032113_isi_bradleymichael_usmntjt0320131040 John Todd/isiphotos.com

Morning Read: Bradley Blasts Anonymous Players

As the dust begins to settle on KlinsmannGate, the media has descended—or is it ascended?—on Denver in anticipation of Friday's big match with Costa Rica. Lots of reading material for you.
BY John Godfrey Posted
March 21, 2013
8:18 AM
Editor's note: Noah Davis, who usually writes this column, cannot do so today because he is a central figure in a court proceeding this morning. OK, yes, he was called in for jury duty. You'll be glad to know Mr. Davis should be back soon.

  • Our man in Denver, the lovely and talented Jon Arnold, has already posted two pieces from approximately one mile about sea level. (And no, he is not being paid extra for the demanding lung work.) In the first article, posted late last night, Arnold spoke with new captain Clint Dempsey, jovial bon vivant Herculez Gomez, and an angry-but-composed Michael Bradley. Check it out. And read his brief on Brad Guzan while you're at it. Much more to come from us, and him.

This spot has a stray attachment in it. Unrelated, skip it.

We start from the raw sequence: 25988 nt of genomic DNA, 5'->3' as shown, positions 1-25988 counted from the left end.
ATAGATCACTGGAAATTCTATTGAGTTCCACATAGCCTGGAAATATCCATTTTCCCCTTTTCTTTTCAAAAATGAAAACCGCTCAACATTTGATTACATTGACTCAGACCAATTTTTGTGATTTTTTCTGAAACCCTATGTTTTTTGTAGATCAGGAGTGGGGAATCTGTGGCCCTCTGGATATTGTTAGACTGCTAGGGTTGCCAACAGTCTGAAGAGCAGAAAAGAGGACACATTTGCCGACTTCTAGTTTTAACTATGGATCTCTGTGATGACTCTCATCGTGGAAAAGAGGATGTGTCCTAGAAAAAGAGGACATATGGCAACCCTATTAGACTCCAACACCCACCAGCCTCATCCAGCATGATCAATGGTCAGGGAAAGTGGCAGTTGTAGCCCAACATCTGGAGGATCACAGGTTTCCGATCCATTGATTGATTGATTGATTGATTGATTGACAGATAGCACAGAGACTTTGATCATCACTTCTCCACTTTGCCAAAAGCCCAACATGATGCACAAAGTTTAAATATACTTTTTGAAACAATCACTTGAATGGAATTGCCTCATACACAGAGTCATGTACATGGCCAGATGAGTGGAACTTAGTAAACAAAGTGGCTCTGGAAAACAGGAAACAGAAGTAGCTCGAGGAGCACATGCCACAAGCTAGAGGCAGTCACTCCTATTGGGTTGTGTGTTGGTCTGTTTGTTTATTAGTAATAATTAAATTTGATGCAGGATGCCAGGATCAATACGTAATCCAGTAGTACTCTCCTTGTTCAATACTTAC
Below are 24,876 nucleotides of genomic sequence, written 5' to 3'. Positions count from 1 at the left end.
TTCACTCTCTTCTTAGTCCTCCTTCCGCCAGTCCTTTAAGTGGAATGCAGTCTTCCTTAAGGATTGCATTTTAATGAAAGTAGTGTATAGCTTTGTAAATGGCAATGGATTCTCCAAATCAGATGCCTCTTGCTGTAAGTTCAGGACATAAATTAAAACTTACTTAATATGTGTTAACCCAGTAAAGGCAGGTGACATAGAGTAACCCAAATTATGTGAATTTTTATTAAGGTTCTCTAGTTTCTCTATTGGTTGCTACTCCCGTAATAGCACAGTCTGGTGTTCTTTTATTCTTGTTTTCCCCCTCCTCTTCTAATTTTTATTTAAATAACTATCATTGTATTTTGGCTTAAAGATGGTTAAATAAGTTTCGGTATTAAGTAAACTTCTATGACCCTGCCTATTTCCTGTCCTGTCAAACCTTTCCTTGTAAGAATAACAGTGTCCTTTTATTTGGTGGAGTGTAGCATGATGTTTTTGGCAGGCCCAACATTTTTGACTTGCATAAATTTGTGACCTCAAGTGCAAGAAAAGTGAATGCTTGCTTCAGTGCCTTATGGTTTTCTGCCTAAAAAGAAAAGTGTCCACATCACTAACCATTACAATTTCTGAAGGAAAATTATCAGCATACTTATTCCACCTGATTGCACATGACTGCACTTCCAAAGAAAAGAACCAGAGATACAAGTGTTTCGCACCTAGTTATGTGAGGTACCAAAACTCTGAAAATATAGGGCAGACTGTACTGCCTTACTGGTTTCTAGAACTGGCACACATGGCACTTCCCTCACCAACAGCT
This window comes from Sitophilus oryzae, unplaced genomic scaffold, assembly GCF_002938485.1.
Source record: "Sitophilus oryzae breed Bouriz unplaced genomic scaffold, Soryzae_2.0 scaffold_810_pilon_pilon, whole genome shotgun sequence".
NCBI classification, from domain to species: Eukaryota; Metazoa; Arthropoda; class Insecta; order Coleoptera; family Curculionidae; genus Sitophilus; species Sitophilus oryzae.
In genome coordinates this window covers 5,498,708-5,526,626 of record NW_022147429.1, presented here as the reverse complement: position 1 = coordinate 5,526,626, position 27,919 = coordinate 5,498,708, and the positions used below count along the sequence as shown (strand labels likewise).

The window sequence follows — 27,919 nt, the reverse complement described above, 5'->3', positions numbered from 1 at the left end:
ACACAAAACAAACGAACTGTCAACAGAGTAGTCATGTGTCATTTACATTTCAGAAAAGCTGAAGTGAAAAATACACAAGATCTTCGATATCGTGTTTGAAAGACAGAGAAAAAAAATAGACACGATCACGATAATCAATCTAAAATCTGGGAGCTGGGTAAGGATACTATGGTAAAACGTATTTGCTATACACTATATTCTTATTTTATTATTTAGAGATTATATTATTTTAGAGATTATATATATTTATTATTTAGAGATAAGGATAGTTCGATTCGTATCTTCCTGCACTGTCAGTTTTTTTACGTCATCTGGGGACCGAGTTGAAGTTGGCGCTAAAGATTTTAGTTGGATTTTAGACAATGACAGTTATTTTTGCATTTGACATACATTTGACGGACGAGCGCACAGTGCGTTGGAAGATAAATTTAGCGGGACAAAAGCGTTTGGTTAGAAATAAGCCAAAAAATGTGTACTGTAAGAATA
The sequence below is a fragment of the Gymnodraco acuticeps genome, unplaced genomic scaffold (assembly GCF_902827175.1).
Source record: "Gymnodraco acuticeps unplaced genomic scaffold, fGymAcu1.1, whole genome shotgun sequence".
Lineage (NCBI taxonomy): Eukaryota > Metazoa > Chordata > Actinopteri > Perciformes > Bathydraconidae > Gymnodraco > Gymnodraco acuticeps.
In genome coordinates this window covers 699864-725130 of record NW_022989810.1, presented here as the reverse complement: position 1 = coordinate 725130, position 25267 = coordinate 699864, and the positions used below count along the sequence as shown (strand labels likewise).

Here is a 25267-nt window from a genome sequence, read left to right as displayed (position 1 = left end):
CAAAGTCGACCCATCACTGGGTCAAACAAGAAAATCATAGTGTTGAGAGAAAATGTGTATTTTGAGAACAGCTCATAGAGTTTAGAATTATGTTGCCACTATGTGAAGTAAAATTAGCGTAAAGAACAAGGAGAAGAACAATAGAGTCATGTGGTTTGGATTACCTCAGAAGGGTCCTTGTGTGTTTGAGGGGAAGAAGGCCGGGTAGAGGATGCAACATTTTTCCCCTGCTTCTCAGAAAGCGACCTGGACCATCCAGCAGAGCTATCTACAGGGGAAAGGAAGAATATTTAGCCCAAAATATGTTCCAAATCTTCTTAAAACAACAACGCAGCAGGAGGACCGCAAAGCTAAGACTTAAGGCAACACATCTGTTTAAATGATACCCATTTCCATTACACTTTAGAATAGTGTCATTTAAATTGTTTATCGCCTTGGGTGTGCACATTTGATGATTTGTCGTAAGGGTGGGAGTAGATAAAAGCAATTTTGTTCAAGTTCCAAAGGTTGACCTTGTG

• One person Arnold did not speak to? Landon Donovan. The New York Times' Sam Borden did not speak to Donovan either, but that didn't stop the Gray Lady's recently anointed international soccer writer from penning a long piece about the restive, rested midfielder. Though devoid of Donovanisms, the piece works largely because Borden interviewed two of the most candid, quotable men in the industry: Alexi Lalas and Bruce Arena. It's worth a read.

  • Speaking of The Bruce, Doug McIntyre's ESPN Magazine interview with the Los Angeles Galaxy head honcho is now available online, free of charge, without all of that messy ink that rubs off on your fingers. Arena speaks his mind, as always, and offers up gems like, "unless we spend considerably more on wages, [MLS is] not going to be competitive with the top teams in the world." Are you listening, Don Garber? Hope so.

  • Jeff Agoos, a guy who played for Arena—how's that for a segue, soccer fans?—spoke with Forbes.com about technical directors and what they do.

  • And if you have a half-hour to commit to a 2,998-word piece about the U.S.'s 1989 World Cup qualifying victory over Costa Rica, you're in luck. Roger Bennett just wrote one of those!
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